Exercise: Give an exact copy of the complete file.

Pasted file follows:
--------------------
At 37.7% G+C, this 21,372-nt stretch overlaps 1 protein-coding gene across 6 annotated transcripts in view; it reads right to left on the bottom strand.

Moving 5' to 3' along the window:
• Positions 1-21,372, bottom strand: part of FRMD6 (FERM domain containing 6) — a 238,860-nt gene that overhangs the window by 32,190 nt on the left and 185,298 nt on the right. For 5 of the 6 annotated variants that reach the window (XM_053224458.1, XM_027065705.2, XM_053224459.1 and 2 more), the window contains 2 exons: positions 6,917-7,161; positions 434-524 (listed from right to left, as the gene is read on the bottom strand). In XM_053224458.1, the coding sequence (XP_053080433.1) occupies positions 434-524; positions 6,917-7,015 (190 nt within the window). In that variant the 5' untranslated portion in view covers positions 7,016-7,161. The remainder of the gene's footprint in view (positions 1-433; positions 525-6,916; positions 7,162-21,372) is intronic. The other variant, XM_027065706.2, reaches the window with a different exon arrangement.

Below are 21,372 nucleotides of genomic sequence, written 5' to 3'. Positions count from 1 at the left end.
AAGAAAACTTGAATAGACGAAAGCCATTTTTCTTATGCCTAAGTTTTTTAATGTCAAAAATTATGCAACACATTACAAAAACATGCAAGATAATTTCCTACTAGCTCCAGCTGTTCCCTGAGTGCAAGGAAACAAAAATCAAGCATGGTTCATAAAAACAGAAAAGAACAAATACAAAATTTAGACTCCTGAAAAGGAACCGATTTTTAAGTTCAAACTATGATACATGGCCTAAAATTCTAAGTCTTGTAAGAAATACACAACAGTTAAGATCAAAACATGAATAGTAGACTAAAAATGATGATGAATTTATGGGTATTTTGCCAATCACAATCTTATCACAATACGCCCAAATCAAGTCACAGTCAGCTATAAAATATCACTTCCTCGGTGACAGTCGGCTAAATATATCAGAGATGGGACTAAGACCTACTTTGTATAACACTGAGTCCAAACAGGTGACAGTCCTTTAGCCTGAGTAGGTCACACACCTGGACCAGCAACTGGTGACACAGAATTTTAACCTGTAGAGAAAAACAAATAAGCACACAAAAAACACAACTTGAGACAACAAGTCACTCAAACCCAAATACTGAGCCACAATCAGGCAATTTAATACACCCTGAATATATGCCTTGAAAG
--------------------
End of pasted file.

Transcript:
At 37.7% G+C, this 21,372-nt stretch overlaps 1 protein-coding gene across 6 annotated transcripts in view; it reads right to left on the bottom strand.

Moving 5' to 3' along the window:
• Positions 1-21,372, bottom strand: part of FRMD6 (FERM domain containing 6) — a 238,860-nt gene that overhangs the window by 32,190 nt on the left and 185,298 nt on the right. For 5 of the 6 annotated variants that reach the window (XM_053224458.1, XM_027065705.2, XM_053224459.1 and 2 more), the window contains 2 exons: positions 6,917-7,161; positions 434-524 (listed from right to left, as the gene is read on the bottom strand). In XM_053224458.1, the coding sequence (XP_053080433.1) occupies positions 434-524; positions 6,917-7,015 (190 nt within the window). In that variant the 5' untranslated portion in view covers positions 7,016-7,161. The remainder of the gene's footprint in view (positions 1-433; positions 525-6,916; positions 7,162-21,372) is intronic. The other variant, XM_027065706.2, reaches the window with a different exon arrangement.

Below are 21,372 nucleotides of genomic sequence, written 5' to 3'. Positions count from 1 at the left end.
AAGAAAACTTGAATAGACGAAAGCCATTTTTCTTATGCCTAAGTTTTTTAATGTCAAAAATTATGCAACACATTACAAAAACATGCAAGATAATTTCCTACTAGCTCCAGCTGTTCCCTGAGTGCAAGGAAACAAAAATCAAGCATGGTTCATAAAAACAGAAAAGAACAAATACAAAATTTAGACTCCTGAAAAGGAACCGATTTTTAAGTTCAAACTATGATACATGGCCTAAAATTCTAAGTCTTGTAAGAAATACACAACAGTTAAGATCAAAACATGAATAGTAGACTAAAAATGATGATGAATTTATGGGTATTTTGCCAATCACAATCTTATCACAATACGCCCAAATCAAGTCACAGTCAGCTATAAAATATCACTTCCTCGGTGACAGTCGGCTAAATATATCAGAGATGGGACTAAGACCTACTTTGTATAACACTGAGTCCAAACAGGTGACAGTCCTTTAGCCTGAGTAGGTCACACACCTGGACCAGCAACTGGTGACACAGAATTTTAACCTGTAGAGAAAAACAAATAAGCACACAAAAAACACAACTTGAGACAACAAGTCACTCAAACCCAAATACTGAGCCACAATCAGGCAATTTAATACACCCTGAATATATGCCTTGAAAG